As states begin to gradually relax stay-at-home orders, business leaders need to begin forming clear guidelines to reintroduce their employees to the workplace. Reopening too quickly or striving to return to the way things were before the Covid-19 pandemic could have detrimental impacts on your company and your team.
Although there’s no one-size-fits-all plan for businesses, Allen Smith, J.D., writes that “Employers need to define the new normal by creating or revising policies to address a range of critical workplace issues, including employee relations and benefits.” You can use this general transition guideline to begin forming the best possible plan for reopening your company.
Key Considerations for Reopening the Workplace
The coronavirus has changed some fundamental aspects of various workplace activities, and these precautions should remain in place for the foreseeable future. According to the CDC and global health organizations, employers must prepare for the following key areas before reopening:
- Health and safety. Employees and guests should feel reassured that they’re in a clean and safe environment at the workplace. Businesses can reinforce safety guidelines by providing PPE for workers, wellness information for employees, requiring people to wear masks, or taking other safety precautions.
- Clear communication. Maintaining relationships with stakeholders and employees should be one of the top priorities before easing workplace restrictions. Nobody should be surprised or caught off guard about business decisions.
- Working arrangements. As employees steadily return to the physical workplace, it’s also important to be mindful of those who may be at higher risk for contracting the virus or those who must remain at home to care for their children. If a worker can continue to accomplish all their tasks remotely, employers should continue to accommodate their choice to work from home.
Checklist for Business Leaders
If you don’t feel as if you have all the answers for your employees or customers right now, HR consultant DeDe Church stresses that you’re certainly not the only one feeling overwhelmed during this time. "Most employers don't have all the answers,” says Church. “But if they will be open and honest with their teams, they will be much more likely to transition smoothly and to avoid the employee concerns and complaints that are likely to arise as we all figure out this new normal."
As you set up the foundation for the “new normal,” refer back to this checklist to ensure that you’re doing all you can to prioritize safety while getting your business up and running once more:
- Stay updated. Read and review your state’s stay-at-home orders frequently and be quick to adapt to any relevant changes.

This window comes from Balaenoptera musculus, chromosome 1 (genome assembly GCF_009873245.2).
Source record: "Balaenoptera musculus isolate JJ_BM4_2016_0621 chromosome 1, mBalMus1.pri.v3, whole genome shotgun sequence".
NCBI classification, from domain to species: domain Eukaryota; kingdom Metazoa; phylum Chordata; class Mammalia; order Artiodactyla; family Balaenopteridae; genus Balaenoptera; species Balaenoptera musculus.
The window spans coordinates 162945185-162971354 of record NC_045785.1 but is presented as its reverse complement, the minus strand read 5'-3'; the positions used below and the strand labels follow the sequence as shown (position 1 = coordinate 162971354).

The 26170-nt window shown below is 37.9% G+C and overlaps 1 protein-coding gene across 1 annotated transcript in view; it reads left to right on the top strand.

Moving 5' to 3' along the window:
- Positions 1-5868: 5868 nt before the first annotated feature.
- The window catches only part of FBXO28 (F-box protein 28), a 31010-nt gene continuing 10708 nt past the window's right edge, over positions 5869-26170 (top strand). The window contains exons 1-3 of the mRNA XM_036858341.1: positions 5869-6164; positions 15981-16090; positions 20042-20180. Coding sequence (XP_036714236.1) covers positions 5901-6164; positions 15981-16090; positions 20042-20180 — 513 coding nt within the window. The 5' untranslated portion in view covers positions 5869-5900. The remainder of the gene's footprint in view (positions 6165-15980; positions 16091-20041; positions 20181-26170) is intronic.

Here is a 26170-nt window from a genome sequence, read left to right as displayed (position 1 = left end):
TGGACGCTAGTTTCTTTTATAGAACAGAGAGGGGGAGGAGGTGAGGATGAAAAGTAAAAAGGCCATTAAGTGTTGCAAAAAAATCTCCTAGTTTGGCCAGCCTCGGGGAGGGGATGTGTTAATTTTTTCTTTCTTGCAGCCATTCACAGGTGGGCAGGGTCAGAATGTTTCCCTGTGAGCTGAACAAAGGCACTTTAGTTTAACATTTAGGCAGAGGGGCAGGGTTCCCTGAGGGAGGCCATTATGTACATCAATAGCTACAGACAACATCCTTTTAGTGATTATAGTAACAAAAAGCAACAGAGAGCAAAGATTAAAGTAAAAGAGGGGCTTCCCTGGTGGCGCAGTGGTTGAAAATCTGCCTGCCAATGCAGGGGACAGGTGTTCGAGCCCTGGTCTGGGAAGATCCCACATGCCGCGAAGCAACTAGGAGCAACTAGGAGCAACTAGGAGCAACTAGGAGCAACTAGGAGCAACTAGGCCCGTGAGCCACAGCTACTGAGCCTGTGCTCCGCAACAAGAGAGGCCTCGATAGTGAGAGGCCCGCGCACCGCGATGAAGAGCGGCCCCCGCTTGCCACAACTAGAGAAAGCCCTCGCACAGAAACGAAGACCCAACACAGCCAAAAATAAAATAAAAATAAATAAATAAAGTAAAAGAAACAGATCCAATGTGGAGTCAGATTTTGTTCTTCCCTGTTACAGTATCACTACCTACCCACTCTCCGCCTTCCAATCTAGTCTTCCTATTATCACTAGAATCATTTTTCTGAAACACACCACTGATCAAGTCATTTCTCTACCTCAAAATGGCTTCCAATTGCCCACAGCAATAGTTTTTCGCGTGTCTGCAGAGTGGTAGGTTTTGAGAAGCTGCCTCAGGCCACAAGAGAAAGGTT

- Create a transition plan with your team. Work with your employees to develop a gradual plan to reintroduce essential workers back into the workplace. Make sure that everyone feels like their voice is heard when plans are in development, and be quick to communicate if any changes arise.
- Request employee health information. In order to keep your office safe, be sure to ask for the correct employee information to minimize the risks of someone returning to the workplace who has been exposed to the virus.
- Establish consistent screening procedures. Many businesses are requiring their employees to take their temperature before entering the workplace. However, you should also be sure to emphasize that if someone doesn’t feel well, they should not come to work in the first place.
- Be upfront about salaries and/or hours changing. Employees who were temporarily laid off or furloughed should be informed as soon as you know when they can reenter the workforce.
Additional Tips for Keeping Your Employees Safe
According to CBRE, “Reoccupying work environments for the long-term should be approached as a ‘reset’ of ongoing soft services to support the workplace environment.” This slow transition back to working onsite should emphasize the following safety tips and recommendations to help maintain social distancing practices and good personal hygiene:
- Arrange desks and furniture in a way that keeps people physically distant from one another. For instance, you may want to spread out the chairs in your waiting area or add space between employees’ desks.
- Consider creating assigned seating charts to track where each employee is located throughout their day. This will help reduce the chances of someone coming into contact with the virus, and if someone is tested positive for Covid-19, it will be easy to identify and alert anyone that person has interacted with.
- Communicate with cleaning professionals to develop a consistent plan to sanitize the office space. Let them know when employees will not be using the office to help them do their job to the best of their ability.
The threat of the coronavirus has been reduced, but it continues to be the main stressor for entrepreneurs and business leaders. Luckily, there are plenty of resources available for those who need some extra help or guidance during this transitional period. Minnesota entrepreneurs can find more information and special benefits through the Entrepreneurs’ Organization network by clicking here!